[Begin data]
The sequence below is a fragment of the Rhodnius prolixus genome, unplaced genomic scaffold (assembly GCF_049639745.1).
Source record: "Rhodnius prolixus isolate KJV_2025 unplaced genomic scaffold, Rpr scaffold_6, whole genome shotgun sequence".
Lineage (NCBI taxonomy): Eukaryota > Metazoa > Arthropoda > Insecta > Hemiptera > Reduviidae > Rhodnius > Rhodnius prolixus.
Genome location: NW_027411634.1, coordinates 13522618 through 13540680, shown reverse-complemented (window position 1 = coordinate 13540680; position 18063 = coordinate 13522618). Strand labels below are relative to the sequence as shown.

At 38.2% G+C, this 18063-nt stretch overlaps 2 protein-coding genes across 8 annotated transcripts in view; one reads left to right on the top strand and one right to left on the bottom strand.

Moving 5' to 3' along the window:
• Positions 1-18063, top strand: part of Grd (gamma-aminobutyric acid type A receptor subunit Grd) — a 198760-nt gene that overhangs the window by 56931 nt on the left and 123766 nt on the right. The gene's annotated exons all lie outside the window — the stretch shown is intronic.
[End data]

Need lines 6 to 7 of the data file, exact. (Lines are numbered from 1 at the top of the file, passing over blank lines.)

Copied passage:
Moving 5' to 3' along the window:
• Positions 1-18063, top strand: part of Grd (gamma-aminobutyric acid type A receptor subunit Grd) — a 198760-nt gene that overhangs the window by 56931 nt on the left and 123766 nt on the right. The gene's annotated exons all lie outside the window — the stretch shown is intronic.